Sheri’s worked out a definition that I really love. Take a gander, see what you think of her idea, then ponder a bit. How would YOU define learning, for yourself, and for your children?

August 14, 2007 Posted by | parenting, random and odd | 2 Comments

Holiday Madness

I will be taking holidays the last two weeks of the month. Not that I’m going anywhere, because that would require spare money, but I do have the time off.

I was explaining my ‘plans’ to a neighbour, who said, “Oh, I never worry about whether I can afford it. I just do it.” Which (OF COURSE) only means that she CAN SO afford it. Means she has no idea what it is to really not be able to afford something. She wouldn’t be having to go without a little something – like, say, groceries for two weeks – to have her little getaway.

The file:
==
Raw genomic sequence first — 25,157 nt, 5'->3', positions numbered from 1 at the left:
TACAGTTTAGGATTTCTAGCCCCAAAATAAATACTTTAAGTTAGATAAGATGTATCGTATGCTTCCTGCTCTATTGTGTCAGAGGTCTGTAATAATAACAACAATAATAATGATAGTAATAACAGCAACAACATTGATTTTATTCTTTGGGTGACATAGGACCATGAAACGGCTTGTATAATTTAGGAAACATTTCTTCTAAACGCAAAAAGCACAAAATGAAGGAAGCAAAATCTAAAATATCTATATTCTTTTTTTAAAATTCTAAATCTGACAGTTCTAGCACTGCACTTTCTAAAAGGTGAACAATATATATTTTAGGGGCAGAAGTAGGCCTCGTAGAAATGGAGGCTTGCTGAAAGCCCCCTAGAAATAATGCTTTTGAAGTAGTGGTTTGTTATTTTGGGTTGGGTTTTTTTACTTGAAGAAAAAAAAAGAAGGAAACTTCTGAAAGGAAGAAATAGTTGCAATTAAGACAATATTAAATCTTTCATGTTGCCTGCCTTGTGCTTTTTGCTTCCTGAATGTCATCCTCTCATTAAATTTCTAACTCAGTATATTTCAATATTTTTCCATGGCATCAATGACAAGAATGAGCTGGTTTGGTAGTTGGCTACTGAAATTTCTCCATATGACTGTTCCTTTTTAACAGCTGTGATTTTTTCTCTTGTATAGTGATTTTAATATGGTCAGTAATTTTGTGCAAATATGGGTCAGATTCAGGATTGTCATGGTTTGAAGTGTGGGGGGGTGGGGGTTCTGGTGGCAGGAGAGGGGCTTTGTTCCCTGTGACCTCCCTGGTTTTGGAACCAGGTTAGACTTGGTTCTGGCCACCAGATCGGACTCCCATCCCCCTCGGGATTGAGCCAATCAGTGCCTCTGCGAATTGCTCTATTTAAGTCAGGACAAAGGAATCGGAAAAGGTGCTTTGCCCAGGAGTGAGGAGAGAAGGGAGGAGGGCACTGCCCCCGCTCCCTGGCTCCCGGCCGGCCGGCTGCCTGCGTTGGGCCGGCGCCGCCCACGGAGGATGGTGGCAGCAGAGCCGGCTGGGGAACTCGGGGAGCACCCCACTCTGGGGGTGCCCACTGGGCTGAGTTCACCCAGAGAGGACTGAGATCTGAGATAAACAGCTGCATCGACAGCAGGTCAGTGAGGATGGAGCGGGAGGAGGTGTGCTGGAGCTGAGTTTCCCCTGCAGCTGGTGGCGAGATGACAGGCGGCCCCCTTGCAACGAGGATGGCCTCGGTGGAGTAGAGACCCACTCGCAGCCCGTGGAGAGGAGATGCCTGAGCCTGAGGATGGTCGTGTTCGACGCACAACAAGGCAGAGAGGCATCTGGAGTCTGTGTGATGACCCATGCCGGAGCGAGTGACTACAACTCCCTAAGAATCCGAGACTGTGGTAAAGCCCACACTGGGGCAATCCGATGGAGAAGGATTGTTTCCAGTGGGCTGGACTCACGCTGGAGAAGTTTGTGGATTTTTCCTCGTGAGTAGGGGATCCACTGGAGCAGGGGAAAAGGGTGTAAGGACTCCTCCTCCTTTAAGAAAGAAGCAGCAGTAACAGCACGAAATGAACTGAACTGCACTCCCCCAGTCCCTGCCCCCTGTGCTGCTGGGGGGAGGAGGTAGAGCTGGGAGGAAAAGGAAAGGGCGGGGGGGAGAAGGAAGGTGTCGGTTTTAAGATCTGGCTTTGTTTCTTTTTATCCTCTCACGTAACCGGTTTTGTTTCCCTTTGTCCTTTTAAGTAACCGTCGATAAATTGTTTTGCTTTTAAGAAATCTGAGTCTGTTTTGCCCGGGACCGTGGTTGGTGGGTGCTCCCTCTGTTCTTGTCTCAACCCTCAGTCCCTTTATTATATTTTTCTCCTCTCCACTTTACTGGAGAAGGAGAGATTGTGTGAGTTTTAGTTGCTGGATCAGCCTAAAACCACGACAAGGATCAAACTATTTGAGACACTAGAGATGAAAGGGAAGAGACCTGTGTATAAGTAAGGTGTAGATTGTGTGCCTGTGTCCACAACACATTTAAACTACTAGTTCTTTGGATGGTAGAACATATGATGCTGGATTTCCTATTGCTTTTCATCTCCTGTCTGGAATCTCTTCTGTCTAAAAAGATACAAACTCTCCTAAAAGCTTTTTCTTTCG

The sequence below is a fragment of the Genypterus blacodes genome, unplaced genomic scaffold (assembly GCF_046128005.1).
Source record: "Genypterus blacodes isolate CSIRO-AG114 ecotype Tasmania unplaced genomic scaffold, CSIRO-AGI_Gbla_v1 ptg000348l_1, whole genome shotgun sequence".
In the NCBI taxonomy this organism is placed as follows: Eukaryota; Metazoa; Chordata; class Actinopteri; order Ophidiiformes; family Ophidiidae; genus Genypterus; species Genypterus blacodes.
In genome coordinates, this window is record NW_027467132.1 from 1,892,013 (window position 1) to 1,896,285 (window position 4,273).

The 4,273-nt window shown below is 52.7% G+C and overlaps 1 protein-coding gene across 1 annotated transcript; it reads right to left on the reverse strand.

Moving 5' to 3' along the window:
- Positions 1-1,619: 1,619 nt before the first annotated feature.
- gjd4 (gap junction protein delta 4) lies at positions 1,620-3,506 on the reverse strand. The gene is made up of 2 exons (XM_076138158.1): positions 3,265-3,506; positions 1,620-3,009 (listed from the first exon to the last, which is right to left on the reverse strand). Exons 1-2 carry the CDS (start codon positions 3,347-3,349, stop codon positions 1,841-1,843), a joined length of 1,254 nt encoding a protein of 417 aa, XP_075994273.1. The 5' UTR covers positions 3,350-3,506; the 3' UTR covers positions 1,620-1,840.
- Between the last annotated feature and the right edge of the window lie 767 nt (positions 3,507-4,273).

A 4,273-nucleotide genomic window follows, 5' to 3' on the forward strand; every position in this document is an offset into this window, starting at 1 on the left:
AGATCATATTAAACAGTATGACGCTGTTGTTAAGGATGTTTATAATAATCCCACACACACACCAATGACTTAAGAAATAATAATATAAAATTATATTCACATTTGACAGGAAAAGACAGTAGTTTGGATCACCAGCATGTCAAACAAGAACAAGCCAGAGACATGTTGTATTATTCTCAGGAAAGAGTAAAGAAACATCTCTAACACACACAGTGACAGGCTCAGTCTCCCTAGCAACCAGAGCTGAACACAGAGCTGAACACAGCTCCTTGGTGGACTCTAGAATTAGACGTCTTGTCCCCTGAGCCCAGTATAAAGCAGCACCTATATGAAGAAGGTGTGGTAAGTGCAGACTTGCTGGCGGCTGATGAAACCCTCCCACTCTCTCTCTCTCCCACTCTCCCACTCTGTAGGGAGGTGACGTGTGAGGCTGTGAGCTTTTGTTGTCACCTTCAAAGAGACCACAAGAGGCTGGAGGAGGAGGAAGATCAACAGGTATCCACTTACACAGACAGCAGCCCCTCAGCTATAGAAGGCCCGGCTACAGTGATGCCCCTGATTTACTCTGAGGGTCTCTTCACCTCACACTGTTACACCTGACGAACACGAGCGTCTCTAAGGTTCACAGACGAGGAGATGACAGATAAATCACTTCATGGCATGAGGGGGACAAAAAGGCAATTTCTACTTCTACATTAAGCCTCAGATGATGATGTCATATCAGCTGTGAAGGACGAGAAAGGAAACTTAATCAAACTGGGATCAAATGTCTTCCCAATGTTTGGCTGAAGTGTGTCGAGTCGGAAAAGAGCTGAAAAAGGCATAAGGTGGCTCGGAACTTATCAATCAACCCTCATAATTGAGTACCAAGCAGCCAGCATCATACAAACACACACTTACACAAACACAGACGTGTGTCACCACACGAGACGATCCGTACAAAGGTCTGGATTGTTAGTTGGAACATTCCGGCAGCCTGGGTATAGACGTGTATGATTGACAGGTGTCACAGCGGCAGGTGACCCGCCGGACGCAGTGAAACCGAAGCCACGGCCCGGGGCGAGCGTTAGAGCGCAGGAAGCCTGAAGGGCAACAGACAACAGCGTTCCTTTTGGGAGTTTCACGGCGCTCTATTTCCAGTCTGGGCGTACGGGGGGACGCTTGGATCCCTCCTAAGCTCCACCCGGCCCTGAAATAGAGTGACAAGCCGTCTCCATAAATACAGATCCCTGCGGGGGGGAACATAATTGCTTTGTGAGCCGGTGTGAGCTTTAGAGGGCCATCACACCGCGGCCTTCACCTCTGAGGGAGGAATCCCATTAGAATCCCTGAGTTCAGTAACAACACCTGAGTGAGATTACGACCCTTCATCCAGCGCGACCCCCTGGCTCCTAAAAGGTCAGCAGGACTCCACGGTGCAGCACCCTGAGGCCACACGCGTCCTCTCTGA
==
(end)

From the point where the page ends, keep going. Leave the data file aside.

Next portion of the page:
I never worry, I just do it.” Bah. Get awaaay from me.

I didn’t say any of this, of course. Because Mary is almost always polite. (And this neighbour? She’s the one renowned on the street for the brawl she had a couple of years ago with another woman. Started with verbal invective, moved on to full physical melee. Their husbands had to pull them apart. No kidding. On my street! So I am nice to her. I speak softly, I make no sudden movements. ‘There, there. Niiice nasty neighbour. Nice girl.’)

So, I’m taking time off at the end of the month. I will be doing a few special things, though. Because it is, after all, my holiday time and I do deserve a change of pace. Which is why I plan to repaint the living room, dining room, and front hall. And declutter one end of the basement so as to begin the expansion of my son’s shoebox of a bedroom.